Rosenberg was then sworn. He stated - A police officer tried to arrest me in mistake for a man named Thompson.  I said I was not the man. I received a blow on the cheek with a club.  I did not pick up so much as a match box to defend myself with.  I tried to stop things being broken.  I had a little drink - only a few glasses - and I knew what I was doing.  I was arrested.
  McDonald - I ordered Rosenberg to be arrested after he struck me with a chair.  I did not mistake him for one of the deserters.
  Thomas Heeney, sworn, stated - The trouble commenced owing to the Police making a mistake about Rosenberg.  I said he should not be taken.
  The Court - Was that any of your business?
  Heeney -Yes, Sr.  He was in my company at the time.
  The Court (to the police) - Did the defendants know what they were doing?
  McDonald - They did.
  Plummer - Gallagher stood at the door with an open knife and threatened to spill blood if we attempted to take any of the Enterprise men.  We could not mistake the men we wanted, owing to the ruting on their arms.
  N. Growloff, sworn, after giving similar evidence, stated - I saw Rosenberg strike Sergeant McDonald with a chair.  Gallagher drew a knife on one of us.  I did not see Heeney strike anyone.
  Rosenberg - I was struck with a weapon, though I used none myself.
  Heeney - All I can remember of the affair is that at first one officer came in alone to arrest Rosenberg.  He said "I want to take you."  He was the man that struck me.  I said Rosenberg did not belong to the Enterprise, but to the Alert.  He then struck me without any provocation.  I interfered because I knew the police had made a mistake.  I was drunk at the time, but I knew what was going on.  There was a regular melee.  I was too much under the influence of liquor to know what I did; I used no weapon. If I strike a man while I am drunk, I do so with my fists, as I am capable of taking care of myself.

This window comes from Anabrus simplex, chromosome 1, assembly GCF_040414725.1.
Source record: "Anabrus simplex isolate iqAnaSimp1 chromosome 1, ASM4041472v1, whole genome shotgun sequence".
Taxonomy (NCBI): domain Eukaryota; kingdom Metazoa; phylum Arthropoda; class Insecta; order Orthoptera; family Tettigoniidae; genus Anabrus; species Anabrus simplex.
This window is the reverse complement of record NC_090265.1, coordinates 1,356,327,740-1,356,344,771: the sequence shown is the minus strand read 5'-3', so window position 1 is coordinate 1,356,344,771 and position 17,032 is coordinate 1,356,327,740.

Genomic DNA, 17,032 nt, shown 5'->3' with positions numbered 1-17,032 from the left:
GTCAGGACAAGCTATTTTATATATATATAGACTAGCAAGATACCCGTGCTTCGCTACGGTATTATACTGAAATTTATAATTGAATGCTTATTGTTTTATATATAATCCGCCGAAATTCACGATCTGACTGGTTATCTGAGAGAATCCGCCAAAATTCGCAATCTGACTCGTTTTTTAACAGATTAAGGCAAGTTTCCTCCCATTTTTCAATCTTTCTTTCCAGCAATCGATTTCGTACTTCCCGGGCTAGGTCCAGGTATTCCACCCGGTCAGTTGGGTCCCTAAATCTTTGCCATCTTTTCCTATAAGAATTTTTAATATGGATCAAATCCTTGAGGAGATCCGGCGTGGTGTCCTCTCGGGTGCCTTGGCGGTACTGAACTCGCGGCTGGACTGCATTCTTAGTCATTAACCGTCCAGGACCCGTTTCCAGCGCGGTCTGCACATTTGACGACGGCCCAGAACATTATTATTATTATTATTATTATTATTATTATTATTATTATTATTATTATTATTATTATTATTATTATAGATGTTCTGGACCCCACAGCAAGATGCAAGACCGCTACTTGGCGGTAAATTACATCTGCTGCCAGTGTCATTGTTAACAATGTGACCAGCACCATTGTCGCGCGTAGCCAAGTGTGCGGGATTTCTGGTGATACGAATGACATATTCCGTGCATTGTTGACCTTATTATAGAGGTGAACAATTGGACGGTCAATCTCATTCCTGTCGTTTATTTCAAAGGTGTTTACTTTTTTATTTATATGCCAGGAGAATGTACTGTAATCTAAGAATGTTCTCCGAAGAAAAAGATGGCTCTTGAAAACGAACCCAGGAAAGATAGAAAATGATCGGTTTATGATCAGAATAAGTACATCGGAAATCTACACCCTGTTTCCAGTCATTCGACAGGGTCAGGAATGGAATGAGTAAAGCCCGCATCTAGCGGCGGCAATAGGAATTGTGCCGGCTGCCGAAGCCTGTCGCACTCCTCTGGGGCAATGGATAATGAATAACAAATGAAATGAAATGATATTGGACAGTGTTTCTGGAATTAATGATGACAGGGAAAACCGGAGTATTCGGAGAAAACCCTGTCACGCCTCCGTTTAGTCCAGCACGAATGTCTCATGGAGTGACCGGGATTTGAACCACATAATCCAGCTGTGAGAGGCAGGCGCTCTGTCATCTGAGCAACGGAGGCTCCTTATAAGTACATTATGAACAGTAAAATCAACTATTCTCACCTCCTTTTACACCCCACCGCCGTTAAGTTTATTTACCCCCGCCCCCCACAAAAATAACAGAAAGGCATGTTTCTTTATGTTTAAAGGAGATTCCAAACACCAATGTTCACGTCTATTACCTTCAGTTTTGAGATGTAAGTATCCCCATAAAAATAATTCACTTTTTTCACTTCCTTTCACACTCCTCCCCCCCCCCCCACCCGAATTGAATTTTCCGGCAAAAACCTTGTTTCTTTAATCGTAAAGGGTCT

Rosenberg - We were amusing ourselves when the police officer came in.  He said I was wanted, and stepped up to collar me.  Then my friends said I should not be taken.  The officers did not know whom they struck, and they hit at an old fireman who would not hurt anyone. I saw chairs and tables flying about, but I did not lift a weapon.  It was a regular drunken row, though I knew what I was doing.
  The case was then adjourned for further evidence.
.  .  .  
  Gallagher and another were next charged with assaulting constable Plummer and Growloff, and with rescuing two prisoners at the Prince of Wales tavern.  They pleaded not guilty.
  After some evidence had been taken, the second man was released.
  F. W. Plummer, sworn, stated - While we were trying to arrest absentees from the Enterprise on Sunday night, Gallagher got possession of a policeman's truncheon and made a blow at me with it.  The blow caught me at the back of the neck, and my helmet saved my head.  I was thrown out of the house.  Gallagher then stood at the door with a knife in his hand and dared us to go inside.  He said blood would be spilt if we attempted to arrest any of the Enterprise men, and that he belonged to Shanghai, and would fix some of them, as he expected to get five days' leave.  Gallagher was the chief man who caused the disturbance.  He was a good bit under the influence of liquor at the time, though he knew what he was doing.